White’s issues were originally viewed as being part of the #ProbeGate investigation into corruption in state government, but that inquiry took another turn – focusing instead on the political empire of veteran GOP strategist Richard Quinn and his stable of state lawmakers.
The focus of state investigators and prosecutors may soon shift back to White, though …
Earlier this week, reporter Rick Brundrett of The Nerve (who broke the story about White allegedly routing campaign cash to his wife’s foundation four years ago) posted a sprawling report recapping the case against this powerful politician.
“Since he took over as the ways and means chairman in mid-2011 … state appropriations to public and private agencies to which (White) has financial ties have increased – substantially in several cases,” Brundrett noted.
Here are a few of the examples cited in Brundrett’s report …
- Since 2015, White, an insurance agent, has reported receiving insurance commissions totaling tens of thousands of dollars, mainly through policies purchased by five disability service organizations that annually get millions in funding from a state agency.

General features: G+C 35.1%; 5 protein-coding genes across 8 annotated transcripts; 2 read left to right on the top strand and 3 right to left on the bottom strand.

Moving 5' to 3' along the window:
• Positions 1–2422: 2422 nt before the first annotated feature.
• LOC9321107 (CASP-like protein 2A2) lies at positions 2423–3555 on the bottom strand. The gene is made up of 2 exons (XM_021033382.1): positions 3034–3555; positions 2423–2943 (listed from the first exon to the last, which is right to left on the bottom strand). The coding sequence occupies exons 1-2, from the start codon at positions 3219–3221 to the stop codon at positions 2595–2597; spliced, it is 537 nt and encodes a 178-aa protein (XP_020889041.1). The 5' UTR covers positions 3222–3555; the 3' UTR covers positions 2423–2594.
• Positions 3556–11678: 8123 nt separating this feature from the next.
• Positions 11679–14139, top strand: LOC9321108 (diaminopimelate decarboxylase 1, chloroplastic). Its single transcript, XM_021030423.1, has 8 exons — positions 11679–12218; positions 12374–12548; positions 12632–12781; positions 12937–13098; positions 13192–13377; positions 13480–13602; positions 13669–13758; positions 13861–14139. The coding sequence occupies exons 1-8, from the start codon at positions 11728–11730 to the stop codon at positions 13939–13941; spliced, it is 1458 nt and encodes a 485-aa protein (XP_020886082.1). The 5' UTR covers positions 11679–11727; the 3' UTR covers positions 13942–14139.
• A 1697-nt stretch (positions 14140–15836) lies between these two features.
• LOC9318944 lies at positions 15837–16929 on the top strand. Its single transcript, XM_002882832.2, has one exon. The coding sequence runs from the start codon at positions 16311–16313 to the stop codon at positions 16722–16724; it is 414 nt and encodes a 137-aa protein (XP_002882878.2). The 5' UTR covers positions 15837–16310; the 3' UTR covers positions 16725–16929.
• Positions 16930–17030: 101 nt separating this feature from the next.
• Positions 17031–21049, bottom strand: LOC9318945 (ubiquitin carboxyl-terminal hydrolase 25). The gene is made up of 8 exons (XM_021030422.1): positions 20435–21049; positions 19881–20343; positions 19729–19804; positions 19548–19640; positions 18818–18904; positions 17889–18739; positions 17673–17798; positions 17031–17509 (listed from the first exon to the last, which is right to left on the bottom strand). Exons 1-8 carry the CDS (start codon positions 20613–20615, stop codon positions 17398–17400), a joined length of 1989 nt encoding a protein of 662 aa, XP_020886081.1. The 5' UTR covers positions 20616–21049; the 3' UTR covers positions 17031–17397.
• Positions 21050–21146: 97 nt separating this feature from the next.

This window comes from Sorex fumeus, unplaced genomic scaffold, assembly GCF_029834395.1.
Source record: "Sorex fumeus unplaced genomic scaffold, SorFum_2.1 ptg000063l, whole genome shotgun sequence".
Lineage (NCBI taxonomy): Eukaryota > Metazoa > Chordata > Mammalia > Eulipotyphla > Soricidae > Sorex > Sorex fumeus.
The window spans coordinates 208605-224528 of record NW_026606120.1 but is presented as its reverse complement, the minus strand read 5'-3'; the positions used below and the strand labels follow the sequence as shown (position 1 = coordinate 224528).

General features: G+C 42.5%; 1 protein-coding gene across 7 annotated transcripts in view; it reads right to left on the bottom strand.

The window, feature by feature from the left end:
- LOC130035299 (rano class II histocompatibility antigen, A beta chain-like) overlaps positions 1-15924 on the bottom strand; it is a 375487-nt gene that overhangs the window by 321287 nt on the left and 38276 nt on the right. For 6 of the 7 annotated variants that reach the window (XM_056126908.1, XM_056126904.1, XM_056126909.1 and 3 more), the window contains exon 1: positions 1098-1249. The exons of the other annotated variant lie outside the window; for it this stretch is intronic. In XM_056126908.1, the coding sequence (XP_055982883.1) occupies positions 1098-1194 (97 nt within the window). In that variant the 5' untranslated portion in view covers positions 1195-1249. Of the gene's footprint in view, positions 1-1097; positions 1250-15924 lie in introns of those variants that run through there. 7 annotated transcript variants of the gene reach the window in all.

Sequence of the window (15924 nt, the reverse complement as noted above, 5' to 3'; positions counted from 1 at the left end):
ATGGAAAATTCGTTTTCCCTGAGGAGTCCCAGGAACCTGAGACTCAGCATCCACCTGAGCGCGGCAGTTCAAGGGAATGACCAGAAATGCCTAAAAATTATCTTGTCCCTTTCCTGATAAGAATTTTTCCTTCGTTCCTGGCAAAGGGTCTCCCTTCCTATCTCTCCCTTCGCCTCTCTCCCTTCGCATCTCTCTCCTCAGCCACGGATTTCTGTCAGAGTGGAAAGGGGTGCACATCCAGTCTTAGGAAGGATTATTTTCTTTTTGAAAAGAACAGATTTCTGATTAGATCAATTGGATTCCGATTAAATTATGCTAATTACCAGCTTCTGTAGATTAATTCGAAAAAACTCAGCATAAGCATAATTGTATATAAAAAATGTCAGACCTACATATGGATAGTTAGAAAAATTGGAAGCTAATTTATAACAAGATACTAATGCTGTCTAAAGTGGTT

- Allocated state funds for one nonprofit organization that White earns insurance commissions through skyrocketed by nearly 119 percent since he became the Ways and Means chairman.
- White and his family for several years lived in a home formerly co-owned by the administrators of two private nursing homes that have received a total of more than $1 million in payments through contracts with a state agency while he has been chairman.
- White has reported receiving insurance-related payments through the firm of one of the state’s top lobbyists.
- White’s wife and the immediate past Ways and Means chairman both work at Tri-County Technical College, which received a 76 percent hike in state appropriations from when White took over as committee chairman to last fiscal year.